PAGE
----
4. “Heartbreak Hotel” Elvis Presley (1956)
5. “Hound Dog” Elvis Presley (1956)
6. “Jailhouse Rock” Elvis Presley (1957)
7. “Johnny B. Goode” Chuck Berry (1958)
8. “Tennessee Waltz” Patti Page (1950)
9. “All Shook Up” Elvis Presley (1957)
10. “What’d I Say” Ray Charles (1959)

11. “All I Have to Do Is Dream” The Everly Brothers (1958)
12. “That’ll Be the Day” Buddy Holly & the Crickets (1957)
13. “How High the Moon” Les Paul & Mary Ford (1951)
14. “Goodnight Irene” The Weavers with Gordon Jenkins’ Orchestra (1950)
15. “I Only Have Eyes for You” The Flamingos (1959)
16. “Great Balls of Fire” Jerry Lee Lewis (1957)
17. “Blue Suede Shoes” Carl Perkins (1956)
18. “Whole Lotta Shakin’ Goin’ On” Jerry Lee Lewis (1957)
19. “You Belong to Me” Jo Stafford (1952)
20. “Earth Angel (Will You Be Mine)” The Penguins (1954)

21. “Love Me Tender” Elvis Presley (1956)
22. “Mona Lisa” Nat “King” Cole (1950)
23. “Tutti Frutti” Little Richard (1955)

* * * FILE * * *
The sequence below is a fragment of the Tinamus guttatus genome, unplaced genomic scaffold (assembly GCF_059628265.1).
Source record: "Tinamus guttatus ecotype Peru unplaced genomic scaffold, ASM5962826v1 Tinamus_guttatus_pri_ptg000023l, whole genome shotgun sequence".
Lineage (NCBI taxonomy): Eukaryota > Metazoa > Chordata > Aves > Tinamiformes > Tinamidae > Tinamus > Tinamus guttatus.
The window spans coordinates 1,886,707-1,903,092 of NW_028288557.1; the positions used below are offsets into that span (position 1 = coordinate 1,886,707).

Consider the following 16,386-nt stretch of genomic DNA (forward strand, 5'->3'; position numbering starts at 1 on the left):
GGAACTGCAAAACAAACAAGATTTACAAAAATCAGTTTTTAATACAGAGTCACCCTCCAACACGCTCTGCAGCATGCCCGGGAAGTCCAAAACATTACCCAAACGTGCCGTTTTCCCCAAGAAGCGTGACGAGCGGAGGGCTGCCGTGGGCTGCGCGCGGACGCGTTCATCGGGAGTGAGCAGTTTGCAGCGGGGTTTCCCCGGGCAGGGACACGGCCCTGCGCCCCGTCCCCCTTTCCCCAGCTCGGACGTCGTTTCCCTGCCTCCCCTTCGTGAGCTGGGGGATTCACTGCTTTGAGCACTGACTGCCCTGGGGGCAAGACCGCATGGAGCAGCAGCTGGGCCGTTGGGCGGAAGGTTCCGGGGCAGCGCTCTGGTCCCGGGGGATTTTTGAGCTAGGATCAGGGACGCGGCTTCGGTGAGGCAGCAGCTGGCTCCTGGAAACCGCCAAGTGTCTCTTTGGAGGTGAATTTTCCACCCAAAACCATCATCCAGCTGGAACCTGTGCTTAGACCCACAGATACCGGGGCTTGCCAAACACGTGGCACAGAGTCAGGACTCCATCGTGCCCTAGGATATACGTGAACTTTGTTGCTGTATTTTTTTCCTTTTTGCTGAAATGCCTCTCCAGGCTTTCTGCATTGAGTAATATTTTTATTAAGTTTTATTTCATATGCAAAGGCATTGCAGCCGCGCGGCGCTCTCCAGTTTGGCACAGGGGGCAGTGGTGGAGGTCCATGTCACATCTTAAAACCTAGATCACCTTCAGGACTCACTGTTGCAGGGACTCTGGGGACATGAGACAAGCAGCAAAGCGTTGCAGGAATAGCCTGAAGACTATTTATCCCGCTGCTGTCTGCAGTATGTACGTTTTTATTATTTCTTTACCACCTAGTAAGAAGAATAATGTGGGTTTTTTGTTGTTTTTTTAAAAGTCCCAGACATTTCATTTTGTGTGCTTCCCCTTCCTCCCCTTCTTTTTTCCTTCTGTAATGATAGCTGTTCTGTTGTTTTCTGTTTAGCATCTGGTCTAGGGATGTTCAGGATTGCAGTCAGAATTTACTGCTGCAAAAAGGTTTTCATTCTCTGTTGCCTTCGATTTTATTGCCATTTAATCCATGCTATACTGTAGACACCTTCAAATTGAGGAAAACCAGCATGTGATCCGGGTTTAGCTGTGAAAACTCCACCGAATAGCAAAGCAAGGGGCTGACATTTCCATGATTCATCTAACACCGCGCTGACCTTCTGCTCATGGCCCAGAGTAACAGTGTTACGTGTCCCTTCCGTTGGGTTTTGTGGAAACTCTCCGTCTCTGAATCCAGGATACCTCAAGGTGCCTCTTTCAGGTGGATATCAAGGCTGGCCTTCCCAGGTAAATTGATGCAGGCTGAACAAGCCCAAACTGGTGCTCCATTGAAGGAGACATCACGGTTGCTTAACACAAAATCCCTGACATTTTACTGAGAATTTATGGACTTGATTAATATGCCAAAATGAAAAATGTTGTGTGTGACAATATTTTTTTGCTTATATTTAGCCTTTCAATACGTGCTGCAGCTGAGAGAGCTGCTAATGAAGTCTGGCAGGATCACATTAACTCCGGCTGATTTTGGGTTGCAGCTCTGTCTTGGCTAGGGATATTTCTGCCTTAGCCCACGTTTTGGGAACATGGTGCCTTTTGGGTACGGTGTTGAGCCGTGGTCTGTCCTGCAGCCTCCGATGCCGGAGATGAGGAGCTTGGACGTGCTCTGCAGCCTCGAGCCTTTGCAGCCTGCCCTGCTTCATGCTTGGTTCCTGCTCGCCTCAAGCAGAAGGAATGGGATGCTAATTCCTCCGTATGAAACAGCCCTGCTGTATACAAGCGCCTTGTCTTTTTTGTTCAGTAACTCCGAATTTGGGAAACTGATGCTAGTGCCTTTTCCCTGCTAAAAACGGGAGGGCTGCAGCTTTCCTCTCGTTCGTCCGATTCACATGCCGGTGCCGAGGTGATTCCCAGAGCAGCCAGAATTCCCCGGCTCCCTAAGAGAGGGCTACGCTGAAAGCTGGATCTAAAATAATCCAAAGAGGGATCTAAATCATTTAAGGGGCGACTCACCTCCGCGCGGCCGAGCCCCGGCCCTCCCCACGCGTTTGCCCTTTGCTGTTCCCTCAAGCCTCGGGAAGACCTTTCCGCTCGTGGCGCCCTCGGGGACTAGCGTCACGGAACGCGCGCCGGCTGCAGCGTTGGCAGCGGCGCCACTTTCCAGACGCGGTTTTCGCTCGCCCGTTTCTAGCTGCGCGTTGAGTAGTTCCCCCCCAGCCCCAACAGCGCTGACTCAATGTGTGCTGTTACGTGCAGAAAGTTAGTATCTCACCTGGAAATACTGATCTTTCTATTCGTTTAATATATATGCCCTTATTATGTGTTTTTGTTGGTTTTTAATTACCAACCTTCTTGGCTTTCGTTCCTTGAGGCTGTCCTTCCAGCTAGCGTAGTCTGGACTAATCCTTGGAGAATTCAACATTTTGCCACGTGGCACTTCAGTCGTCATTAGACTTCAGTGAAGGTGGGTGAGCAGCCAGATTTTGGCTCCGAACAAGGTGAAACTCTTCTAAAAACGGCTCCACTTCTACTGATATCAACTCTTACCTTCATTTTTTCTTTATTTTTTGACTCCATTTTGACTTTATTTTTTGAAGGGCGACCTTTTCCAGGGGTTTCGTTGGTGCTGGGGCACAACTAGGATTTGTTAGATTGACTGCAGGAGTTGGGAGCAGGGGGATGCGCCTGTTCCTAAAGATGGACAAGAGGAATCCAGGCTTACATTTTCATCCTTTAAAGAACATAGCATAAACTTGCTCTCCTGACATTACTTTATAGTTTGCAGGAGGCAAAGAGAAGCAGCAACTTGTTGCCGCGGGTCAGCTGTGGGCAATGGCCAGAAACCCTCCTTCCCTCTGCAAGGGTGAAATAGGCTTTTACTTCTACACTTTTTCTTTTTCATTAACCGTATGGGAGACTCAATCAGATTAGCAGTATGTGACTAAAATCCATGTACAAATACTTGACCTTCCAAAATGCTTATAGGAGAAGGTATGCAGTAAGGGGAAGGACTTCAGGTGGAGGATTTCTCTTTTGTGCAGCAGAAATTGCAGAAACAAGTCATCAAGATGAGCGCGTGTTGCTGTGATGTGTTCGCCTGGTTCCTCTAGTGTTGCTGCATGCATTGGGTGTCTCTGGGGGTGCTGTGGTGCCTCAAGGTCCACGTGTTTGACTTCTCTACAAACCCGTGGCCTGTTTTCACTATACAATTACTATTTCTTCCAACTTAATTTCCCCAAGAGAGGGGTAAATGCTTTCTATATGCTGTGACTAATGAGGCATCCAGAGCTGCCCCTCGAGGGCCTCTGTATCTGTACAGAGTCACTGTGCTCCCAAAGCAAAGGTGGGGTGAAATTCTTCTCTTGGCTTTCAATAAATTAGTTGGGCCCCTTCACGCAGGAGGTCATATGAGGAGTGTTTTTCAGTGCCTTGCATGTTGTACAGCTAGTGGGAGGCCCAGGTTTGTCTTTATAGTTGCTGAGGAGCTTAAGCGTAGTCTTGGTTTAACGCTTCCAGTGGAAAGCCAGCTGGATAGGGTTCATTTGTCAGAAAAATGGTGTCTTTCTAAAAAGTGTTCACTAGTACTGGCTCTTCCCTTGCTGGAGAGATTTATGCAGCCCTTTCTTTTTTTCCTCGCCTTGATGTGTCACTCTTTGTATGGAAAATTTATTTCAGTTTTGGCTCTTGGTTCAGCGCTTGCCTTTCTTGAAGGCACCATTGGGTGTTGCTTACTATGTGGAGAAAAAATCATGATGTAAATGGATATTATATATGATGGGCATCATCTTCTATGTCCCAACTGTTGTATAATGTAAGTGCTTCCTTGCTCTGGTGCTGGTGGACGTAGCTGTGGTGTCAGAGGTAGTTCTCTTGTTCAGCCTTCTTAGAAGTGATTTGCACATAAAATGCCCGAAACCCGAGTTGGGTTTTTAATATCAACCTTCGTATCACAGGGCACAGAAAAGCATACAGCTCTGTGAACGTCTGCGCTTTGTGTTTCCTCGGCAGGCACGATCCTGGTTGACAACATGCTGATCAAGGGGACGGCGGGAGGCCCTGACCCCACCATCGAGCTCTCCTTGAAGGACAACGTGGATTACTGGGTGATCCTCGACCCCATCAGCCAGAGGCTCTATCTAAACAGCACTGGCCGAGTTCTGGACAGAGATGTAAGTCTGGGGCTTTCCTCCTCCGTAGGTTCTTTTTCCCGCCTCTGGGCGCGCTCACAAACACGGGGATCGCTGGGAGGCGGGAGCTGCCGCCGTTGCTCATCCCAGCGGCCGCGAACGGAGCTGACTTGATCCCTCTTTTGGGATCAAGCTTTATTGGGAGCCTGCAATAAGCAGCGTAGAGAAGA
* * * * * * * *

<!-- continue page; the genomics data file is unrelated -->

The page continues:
24. “Sixteen Tons” Tennessee Ernie Ford (1955)
25. “At the Hop” Danny & the Juniors (1957)
26. “Why Do Fools Fall in Love?” Frankie Lymon & the Teenagers (1956)
27. “Blueberry Hill” Fats Domino (1956)
28. “You Send Me” Sam Cooke (1957)
29. “La Bamba” Ritchie Valens (1958)
30. “Peggy Sue” Buddy Holly & the Crickets (1957)

31. “The Battle of New Orleans” Johnny Horton (1959)
32. “The Great Pretender” The Platters (1955)
33. “I Walk the Line” Johnny Cash (1956)
34. “Diana” Paul Anka (1957)
35. “Wake Up Little Susie” The Everly Brothers (1957)
36. “Volare (Nel Blu Dipinto Di Blue)” Domenico Modugno (1958)
37. “Maybellene” Chuck Berry (1955)
38. “Tom Dooley” The Kingston Trio (1958)
39. “In the Still of the Nite” The Five Satins (1956)
40. “The Little Drummer Boy” Harry Simeone Chorale (1958)

41. “Cry” Johnnie Ray & the Four Lads (1951)
42. “Only You (And You Alone)” The Platters (1955)
43. “Bye Bye Love” The Everly Brothers (1957)
44. “Tequila” The Champs (1958)
45. “Singing the Blues” Guy Mitchell (1956)
46. “Let Me Be Your Teddy Bear” Elvis Presley (1957)
47. “Vaya Con Dios (May God Be with You)” Les Paul & Mary Ford (1953)
48. “Summertime Blues” Eddie Cochran (1958)
49. “The Yellow Rose of Texas” Mitch Miller Chorus (1955)
50. “That’s All Right, Mama” Elvis Presley (1954)

51. “Secret Love” Doris Day (1954)
52. “Smoke Gets in Your Eyes” The Platters (1958)
53. “It’s All in the Game” Tommy Edwards (1951)
54. “The Third Man Theme” Anton Karas (1950)
55. Sh-Boom” The Chords (1954)